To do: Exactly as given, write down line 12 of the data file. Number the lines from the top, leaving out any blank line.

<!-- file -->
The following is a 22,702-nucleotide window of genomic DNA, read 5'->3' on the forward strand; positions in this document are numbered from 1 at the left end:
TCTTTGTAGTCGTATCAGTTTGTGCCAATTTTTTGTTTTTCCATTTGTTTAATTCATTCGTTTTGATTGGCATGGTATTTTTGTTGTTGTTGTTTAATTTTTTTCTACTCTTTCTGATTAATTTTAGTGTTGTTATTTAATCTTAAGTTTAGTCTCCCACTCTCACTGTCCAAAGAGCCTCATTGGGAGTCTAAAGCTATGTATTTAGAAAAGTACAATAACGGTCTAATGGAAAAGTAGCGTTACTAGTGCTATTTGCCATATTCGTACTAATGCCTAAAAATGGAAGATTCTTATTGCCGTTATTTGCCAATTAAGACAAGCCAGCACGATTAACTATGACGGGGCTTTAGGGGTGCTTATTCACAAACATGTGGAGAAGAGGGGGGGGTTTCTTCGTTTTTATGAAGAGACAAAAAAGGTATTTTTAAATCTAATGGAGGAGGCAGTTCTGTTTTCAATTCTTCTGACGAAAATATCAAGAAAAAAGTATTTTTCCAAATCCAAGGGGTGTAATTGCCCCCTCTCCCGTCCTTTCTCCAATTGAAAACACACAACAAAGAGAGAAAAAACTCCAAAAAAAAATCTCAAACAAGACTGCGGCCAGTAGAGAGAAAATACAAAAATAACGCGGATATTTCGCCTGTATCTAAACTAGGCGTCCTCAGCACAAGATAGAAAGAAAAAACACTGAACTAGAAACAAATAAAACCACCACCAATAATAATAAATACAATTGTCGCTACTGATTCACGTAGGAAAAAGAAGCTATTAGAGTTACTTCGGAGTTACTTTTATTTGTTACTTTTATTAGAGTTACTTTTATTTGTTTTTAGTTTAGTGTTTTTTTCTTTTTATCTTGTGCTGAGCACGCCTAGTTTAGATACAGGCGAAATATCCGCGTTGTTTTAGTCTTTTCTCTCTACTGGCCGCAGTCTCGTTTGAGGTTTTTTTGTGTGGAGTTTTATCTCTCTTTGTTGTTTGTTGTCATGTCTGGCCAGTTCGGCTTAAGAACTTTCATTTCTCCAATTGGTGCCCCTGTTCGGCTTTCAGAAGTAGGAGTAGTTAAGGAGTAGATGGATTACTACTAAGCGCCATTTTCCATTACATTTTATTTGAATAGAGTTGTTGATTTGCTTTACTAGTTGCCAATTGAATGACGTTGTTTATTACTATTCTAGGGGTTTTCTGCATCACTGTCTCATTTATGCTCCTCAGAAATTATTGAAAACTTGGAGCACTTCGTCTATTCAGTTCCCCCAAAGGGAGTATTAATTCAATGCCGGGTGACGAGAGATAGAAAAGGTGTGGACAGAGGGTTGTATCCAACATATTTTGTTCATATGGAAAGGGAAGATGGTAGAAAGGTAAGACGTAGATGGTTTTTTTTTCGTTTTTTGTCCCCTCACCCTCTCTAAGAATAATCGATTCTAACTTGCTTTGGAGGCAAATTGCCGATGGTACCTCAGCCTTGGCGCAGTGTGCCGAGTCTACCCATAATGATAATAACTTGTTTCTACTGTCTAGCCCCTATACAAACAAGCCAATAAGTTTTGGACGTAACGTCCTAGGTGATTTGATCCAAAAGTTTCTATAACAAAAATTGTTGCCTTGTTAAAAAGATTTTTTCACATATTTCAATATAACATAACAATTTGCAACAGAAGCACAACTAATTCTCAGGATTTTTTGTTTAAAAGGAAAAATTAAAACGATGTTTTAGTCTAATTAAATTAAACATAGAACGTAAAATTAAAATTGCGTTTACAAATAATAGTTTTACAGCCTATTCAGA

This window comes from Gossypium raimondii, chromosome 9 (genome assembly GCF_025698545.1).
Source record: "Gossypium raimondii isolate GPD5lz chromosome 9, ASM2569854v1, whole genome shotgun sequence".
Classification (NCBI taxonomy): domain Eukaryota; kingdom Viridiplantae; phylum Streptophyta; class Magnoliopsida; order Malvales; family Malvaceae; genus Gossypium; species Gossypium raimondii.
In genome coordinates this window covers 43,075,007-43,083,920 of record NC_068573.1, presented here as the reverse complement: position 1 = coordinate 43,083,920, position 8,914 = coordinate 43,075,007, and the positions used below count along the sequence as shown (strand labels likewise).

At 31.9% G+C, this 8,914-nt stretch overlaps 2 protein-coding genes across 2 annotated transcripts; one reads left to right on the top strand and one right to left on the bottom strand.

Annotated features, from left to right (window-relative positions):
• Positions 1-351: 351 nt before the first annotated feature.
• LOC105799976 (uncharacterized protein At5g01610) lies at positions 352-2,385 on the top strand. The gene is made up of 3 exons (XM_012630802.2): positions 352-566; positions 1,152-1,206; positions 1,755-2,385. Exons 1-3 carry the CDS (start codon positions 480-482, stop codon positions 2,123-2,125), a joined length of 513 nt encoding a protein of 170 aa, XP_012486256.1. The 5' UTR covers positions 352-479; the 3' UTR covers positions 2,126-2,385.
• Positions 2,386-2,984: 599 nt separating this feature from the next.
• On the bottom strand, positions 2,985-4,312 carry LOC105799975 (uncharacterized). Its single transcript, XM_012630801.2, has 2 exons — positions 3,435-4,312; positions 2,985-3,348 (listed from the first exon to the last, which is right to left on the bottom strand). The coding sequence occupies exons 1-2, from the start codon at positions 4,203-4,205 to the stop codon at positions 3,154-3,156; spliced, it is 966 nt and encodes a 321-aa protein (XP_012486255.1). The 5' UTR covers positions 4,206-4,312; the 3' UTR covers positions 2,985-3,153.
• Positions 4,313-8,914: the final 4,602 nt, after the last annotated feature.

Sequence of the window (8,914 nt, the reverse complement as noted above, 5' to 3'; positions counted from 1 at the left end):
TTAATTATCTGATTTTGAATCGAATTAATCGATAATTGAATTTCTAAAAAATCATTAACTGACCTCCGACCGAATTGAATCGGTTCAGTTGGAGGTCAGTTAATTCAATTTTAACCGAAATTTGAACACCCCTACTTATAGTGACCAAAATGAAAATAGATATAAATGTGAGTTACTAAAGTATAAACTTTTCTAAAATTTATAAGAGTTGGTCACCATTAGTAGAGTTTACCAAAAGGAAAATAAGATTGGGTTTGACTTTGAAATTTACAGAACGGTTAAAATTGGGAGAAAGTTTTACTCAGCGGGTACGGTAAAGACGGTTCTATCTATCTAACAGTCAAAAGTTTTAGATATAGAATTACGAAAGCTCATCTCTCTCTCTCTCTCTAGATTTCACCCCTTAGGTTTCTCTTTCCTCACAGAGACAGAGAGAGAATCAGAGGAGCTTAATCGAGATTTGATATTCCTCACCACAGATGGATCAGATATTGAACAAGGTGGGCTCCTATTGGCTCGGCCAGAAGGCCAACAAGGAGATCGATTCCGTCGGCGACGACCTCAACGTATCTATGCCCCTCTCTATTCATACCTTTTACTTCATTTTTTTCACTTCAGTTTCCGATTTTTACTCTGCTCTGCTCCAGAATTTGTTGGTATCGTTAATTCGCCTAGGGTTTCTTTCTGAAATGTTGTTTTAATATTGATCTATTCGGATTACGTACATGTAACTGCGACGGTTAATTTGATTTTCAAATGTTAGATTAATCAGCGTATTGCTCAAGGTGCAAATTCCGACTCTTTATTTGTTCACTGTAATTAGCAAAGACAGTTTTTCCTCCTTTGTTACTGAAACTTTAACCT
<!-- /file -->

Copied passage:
• On the bottom strand, positions 2,985-4,312 carry LOC105799975 (uncharacterized). Its single transcript, XM_012630801.2, has 2 exons — positions 3,435-4,312; positions 2,985-3,348 (listed from the first exon to the last, which is right to left on the bottom strand). The coding sequence occupies exons 1-2, from the start codon at positions 4,203-4,205 to the stop codon at positions 3,154-3,156; spliced, it is 966 nt and encodes a 321-aa protein (XP_012486255.1). The 5' UTR covers positions 4,206-4,312; the 3' UTR covers positions 2,985-3,153.